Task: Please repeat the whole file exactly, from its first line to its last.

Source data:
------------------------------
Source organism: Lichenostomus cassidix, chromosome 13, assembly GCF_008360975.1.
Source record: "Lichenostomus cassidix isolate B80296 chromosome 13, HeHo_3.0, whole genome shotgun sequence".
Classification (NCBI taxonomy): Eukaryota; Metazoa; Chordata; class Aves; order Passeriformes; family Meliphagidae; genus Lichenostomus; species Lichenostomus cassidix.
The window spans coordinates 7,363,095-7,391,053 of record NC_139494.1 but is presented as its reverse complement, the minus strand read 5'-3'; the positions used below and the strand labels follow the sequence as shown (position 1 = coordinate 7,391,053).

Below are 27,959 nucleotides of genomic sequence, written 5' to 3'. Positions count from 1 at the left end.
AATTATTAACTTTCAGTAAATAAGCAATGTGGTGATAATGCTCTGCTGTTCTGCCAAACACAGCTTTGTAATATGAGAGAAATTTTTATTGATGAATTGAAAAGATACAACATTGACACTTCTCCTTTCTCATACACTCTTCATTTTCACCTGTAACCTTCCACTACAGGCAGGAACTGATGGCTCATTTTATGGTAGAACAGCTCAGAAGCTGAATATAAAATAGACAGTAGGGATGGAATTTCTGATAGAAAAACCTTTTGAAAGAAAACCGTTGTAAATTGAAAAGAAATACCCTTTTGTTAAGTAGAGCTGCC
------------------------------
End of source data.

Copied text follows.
Source organism: Lichenostomus cassidix, chromosome 13, assembly GCF_008360975.1.
Source record: "Lichenostomus cassidix isolate B80296 chromosome 13, HeHo_3.0, whole genome shotgun sequence".
Classification (NCBI taxonomy): Eukaryota; Metazoa; Chordata; class Aves; order Passeriformes; family Meliphagidae; genus Lichenostomus; species Lichenostomus cassidix.
The window spans coordinates 7,363,095-7,391,053 of record NC_139494.1 but is presented as its reverse complement, the minus strand read 5'-3'; the positions used below and the strand labels follow the sequence as shown (position 1 = coordinate 7,391,053).

Below are 27,959 nucleotides of genomic sequence, written 5' to 3'. Positions count from 1 at the left end.
AATTATTAACTTTCAGTAAATAAGCAATGTGGTGATAATGCTCTGCTGTTCTGCCAAACACAGCTTTGTAATATGAGAGAAATTTTTATTGATGAATTGAAAAGATACAACATTGACACTTCTCCTTTCTCATACACTCTTCATTTTCACCTGTAACCTTCCACTACAGGCAGGAACTGATGGCTCATTTTATGGTAGAACAGCTCAGAAGCTGAATATAAAATAGACAGTAGGGATGGAATTTCTGATAGAAAAACCTTTTGAAAGAAAACCGTTGTAAATTGAAAAGAAATACCCTTTTGTTAAGTAGAGCTGCC